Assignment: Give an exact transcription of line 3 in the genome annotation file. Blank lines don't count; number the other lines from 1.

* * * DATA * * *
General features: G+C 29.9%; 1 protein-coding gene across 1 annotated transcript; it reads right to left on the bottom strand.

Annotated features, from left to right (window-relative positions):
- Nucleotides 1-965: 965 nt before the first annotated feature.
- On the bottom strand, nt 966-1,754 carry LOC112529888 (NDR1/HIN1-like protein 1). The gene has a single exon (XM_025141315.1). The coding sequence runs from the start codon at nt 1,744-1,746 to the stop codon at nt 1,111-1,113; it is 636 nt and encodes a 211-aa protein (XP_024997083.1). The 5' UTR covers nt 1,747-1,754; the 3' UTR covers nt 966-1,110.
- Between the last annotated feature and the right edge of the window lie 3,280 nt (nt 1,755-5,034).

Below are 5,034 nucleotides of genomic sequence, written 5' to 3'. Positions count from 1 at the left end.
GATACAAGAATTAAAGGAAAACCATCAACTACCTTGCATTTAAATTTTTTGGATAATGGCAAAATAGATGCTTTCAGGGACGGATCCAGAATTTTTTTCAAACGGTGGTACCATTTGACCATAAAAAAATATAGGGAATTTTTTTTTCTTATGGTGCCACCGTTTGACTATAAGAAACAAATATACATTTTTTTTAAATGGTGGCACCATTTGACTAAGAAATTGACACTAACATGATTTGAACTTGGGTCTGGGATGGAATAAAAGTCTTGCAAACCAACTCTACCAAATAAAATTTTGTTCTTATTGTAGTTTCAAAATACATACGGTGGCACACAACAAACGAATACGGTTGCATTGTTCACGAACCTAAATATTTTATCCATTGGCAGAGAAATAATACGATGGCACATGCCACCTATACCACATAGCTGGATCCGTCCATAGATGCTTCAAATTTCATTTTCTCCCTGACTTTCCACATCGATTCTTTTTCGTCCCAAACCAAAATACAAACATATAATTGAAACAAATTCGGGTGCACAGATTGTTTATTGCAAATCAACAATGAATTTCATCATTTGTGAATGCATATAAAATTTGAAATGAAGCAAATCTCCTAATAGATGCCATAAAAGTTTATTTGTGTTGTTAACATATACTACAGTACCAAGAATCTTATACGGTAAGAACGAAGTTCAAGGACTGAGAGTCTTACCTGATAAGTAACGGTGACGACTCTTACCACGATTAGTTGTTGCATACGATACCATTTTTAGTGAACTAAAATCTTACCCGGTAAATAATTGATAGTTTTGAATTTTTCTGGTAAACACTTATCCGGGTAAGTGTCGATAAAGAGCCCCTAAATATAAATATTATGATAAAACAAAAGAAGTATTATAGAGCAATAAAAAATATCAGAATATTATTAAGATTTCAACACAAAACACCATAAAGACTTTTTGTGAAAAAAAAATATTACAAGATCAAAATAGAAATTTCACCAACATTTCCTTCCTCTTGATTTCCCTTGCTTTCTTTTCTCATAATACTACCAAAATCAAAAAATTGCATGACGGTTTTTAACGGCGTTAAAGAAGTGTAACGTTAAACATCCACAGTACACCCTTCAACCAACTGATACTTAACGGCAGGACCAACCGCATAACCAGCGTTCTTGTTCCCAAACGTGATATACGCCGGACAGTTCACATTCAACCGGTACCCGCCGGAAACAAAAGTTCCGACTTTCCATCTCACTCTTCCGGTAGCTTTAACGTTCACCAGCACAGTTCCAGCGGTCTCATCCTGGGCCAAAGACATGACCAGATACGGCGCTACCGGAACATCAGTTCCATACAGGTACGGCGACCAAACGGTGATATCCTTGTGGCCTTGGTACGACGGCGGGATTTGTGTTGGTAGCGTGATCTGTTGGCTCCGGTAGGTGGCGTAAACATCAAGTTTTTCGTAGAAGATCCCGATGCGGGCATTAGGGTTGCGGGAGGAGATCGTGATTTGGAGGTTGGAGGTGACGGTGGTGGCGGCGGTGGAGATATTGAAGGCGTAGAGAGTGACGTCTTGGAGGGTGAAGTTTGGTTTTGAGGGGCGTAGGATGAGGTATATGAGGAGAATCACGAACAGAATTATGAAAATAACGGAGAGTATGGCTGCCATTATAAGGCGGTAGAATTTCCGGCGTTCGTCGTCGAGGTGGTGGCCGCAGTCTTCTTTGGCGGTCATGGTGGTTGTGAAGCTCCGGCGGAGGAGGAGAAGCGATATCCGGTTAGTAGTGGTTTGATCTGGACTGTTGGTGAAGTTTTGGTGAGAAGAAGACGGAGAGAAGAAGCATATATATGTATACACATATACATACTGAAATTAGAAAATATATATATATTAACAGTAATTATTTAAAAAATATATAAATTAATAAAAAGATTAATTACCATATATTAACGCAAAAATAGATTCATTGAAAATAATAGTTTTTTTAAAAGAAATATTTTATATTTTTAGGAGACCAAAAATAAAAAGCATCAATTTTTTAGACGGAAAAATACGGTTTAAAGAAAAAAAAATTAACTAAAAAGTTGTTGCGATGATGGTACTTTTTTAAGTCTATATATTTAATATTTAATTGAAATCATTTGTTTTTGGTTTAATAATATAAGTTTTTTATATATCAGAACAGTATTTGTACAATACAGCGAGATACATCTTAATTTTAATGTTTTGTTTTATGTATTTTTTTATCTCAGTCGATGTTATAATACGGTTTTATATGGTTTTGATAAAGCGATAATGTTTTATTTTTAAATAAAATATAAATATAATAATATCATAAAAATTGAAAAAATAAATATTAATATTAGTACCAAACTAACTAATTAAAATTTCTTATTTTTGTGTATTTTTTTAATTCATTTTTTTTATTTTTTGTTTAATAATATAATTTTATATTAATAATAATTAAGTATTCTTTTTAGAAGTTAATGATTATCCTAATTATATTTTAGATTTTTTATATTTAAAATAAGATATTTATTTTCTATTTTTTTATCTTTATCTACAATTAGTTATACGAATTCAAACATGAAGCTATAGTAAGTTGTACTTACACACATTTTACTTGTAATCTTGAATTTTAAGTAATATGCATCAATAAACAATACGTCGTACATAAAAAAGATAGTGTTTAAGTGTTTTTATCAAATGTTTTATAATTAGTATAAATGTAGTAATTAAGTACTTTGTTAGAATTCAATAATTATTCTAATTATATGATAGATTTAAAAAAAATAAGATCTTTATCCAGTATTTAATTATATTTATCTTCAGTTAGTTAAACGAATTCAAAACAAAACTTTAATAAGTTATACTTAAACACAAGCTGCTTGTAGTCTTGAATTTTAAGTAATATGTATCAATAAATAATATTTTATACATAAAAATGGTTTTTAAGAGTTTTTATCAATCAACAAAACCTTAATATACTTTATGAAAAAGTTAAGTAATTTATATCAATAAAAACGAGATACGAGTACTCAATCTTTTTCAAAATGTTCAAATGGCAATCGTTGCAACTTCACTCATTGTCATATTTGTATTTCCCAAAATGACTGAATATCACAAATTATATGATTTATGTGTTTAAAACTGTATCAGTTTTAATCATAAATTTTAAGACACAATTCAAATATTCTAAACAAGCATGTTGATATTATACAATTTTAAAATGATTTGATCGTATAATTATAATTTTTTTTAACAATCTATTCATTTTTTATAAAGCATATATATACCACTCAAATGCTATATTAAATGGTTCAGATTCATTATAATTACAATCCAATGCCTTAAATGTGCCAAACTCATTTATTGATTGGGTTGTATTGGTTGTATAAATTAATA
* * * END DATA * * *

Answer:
- Nucleotides 1-965: 965 nt before the first annotated feature.